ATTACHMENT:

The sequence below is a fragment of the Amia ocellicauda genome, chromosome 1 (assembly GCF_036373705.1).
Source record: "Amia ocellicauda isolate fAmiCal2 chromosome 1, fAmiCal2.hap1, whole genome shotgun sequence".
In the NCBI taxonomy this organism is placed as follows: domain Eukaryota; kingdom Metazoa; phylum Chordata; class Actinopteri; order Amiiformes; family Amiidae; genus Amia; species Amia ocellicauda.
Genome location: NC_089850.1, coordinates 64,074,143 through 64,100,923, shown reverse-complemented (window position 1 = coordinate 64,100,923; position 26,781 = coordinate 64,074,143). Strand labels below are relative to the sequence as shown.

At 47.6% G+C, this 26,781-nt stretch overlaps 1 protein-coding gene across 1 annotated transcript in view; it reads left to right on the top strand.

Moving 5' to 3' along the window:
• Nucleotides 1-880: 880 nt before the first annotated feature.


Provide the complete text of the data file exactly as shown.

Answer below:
The sequence below is a fragment of the Amia ocellicauda genome, chromosome 1 (assembly GCF_036373705.1).
Source record: "Amia ocellicauda isolate fAmiCal2 chromosome 1, fAmiCal2.hap1, whole genome shotgun sequence".
In the NCBI taxonomy this organism is placed as follows: domain Eukaryota; kingdom Metazoa; phylum Chordata; class Actinopteri; order Amiiformes; family Amiidae; genus Amia; species Amia ocellicauda.
Genome location: NC_089850.1, coordinates 64,074,143 through 64,100,923, shown reverse-complemented (window position 1 = coordinate 64,100,923; position 26,781 = coordinate 64,074,143). Strand labels below are relative to the sequence as shown.

At 47.6% G+C, this 26,781-nt stretch overlaps 1 protein-coding gene across 1 annotated transcript in view; it reads left to right on the top strand.

Moving 5' to 3' along the window:
• Nucleotides 1-880: 880 nt before the first annotated feature.